The Pro's and Con's of investing in Property in 2018
Category Newsletter: 1 - Head Office
The very moment the calendar flipped over to 2018 the new year had all the promise of a rollercoaster. The collapse of the Steinhoff Group in late 2017, the election of Cyril Ramaphosa as leader of the ANC and the positive sentiment towards South Africa that flowed from this event had to be juxtaposed against politics surrounding President Jacob Zuma and the ANC conference resolutions, with specific reference to land restitution without compensation. Now, hot off the press, the government Land Audit report recommends a new Land Tax on fixed property as well as nationalisation of land. And if that’s not enough, the 2019 general election is bound to dominate SA politics in 2018 and have a significant influence on investor sentiment.
In the event that the real economy provides a foundation for greater investment in the principal office, retail and industrial property sectors, the obvious question is - which sector will prove most attractive?
Many investors look at all three, while some prefer certain sectors over others.
Over the past few years there has been a heavier weighting towards retail assets as compared to office and industrial assets. Now, while some retailers reported disappointing results for the last quarter of 2017, others such as Mr Price, Truworths and The Foschini Group reported excellent sales growth figures. This resilience in retail lends some weight to the retail property sector. However, we need to remember that shopping centres, unlike large industrial premises, need to be actively managed and continually updated. On the flip side of the coin, they do offer the financial security of generally having strong national retailers as tenants. Then again, online shopping has the ability to impact footfall in malls, but unlike the USA and UK, South African consumers still enjoy visiting shopping malls where they can socialise and be entertained.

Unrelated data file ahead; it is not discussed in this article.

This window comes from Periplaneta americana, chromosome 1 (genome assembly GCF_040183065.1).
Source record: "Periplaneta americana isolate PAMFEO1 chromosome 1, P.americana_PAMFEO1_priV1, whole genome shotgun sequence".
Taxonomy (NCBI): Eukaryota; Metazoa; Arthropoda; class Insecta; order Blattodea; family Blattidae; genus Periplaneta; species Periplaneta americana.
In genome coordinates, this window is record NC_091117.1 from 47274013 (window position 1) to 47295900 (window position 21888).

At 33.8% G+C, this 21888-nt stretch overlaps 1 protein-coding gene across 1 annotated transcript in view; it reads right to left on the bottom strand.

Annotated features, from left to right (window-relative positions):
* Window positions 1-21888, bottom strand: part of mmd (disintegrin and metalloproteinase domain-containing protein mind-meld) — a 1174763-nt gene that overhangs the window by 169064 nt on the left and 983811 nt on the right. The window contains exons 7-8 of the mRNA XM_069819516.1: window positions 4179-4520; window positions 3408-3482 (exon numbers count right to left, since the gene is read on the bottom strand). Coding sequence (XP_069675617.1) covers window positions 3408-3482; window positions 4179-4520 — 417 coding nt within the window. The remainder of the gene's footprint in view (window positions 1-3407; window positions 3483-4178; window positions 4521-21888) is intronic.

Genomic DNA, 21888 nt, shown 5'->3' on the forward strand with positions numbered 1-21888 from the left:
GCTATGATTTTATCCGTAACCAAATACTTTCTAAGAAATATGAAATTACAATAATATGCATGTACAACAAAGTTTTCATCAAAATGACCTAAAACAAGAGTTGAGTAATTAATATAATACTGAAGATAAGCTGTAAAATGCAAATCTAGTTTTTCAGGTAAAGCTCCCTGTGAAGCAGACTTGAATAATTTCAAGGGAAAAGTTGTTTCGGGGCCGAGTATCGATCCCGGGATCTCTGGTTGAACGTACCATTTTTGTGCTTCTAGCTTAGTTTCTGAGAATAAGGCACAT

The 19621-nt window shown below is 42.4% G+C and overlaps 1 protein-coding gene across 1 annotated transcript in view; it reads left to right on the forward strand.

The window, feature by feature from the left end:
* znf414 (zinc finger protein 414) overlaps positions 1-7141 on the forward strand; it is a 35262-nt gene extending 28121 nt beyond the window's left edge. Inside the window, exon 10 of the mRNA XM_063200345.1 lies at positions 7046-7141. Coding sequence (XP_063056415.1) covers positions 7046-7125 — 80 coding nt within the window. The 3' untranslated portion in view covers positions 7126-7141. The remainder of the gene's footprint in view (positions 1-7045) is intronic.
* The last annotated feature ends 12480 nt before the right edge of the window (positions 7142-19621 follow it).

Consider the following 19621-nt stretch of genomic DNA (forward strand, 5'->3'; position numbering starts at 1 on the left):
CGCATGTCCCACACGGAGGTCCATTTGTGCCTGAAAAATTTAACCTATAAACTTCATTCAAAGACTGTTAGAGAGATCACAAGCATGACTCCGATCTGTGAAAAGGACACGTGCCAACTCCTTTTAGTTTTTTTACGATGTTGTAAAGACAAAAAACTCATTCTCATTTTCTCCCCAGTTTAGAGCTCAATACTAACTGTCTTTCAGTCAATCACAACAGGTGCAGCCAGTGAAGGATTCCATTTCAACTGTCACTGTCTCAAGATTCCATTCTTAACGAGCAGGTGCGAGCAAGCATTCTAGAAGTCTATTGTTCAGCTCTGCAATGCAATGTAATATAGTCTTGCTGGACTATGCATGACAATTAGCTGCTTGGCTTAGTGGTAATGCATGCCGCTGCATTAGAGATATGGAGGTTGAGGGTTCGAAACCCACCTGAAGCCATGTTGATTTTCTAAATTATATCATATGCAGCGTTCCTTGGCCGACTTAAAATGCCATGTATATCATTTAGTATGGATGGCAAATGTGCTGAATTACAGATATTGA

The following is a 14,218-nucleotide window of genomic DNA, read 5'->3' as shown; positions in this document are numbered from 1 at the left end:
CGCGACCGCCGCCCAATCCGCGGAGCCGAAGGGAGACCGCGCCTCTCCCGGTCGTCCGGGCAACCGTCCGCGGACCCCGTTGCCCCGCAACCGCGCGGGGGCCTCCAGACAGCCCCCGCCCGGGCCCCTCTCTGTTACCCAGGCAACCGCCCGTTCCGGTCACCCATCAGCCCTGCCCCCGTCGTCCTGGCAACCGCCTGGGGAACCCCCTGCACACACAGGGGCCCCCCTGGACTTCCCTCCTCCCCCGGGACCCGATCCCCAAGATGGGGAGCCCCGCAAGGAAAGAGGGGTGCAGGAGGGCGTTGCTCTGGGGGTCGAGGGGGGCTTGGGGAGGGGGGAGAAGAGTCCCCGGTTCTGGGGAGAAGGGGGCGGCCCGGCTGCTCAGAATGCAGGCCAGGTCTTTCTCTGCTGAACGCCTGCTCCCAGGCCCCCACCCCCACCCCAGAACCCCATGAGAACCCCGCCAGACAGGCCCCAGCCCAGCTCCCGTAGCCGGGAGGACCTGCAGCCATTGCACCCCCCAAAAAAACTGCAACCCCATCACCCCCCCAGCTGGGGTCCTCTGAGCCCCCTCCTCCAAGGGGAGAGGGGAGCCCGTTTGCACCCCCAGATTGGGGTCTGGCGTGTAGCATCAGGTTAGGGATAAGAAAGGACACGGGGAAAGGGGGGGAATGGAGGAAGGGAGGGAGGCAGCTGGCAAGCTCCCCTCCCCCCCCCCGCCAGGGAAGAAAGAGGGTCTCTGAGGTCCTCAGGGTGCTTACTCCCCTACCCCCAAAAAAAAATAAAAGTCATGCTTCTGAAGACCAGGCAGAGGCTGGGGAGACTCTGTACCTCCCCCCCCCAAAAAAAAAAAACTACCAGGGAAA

There have been increasing investment flows into conversions of office space into residential units, residential letting property as well as student housing. Interest in international destinations such as Eastern Europe has not waned, and growth continues in the niche property investment sectors of hospitality, and medical and educational facilities. Add to this the global trend of redeveloping CBD’s and downtown districts which gives rise to new commercial and residential opportunities - a case in point is the Harbour Arch development in Cape Town which will see a resurgence of a neglected area of the city.
As opposed to the retail and office sectors, the industrial sector - which includes warehousing - faces headwinds due to rapid facility obsolescence as the demand for tailor-made sites increases. Technology has enabled highly sophisticated logistics and changed the design of distribution warehouses, particularly those serving the retail industry. As an example, online shopping vendors require specialised distribution warehouses, often served by robotic stock pickers, all with the aim of faster delivery to customers.
The South African business environment is challenging and tough, but we need to remember that 60 million South Africans depend on the various property sectors for all manner of goods and services. With this in mind there are definitely opportunities for tenants seeking favourable deals as well as for investors looking for a property investment with good returns. There are still incredible deals out there – one just has to look harder and negotiate smarter.
We at the Broll Property Group have both the knowledge and the expertise to seek out the best deals and guide our clients to financial success.
Author: Broll Property Group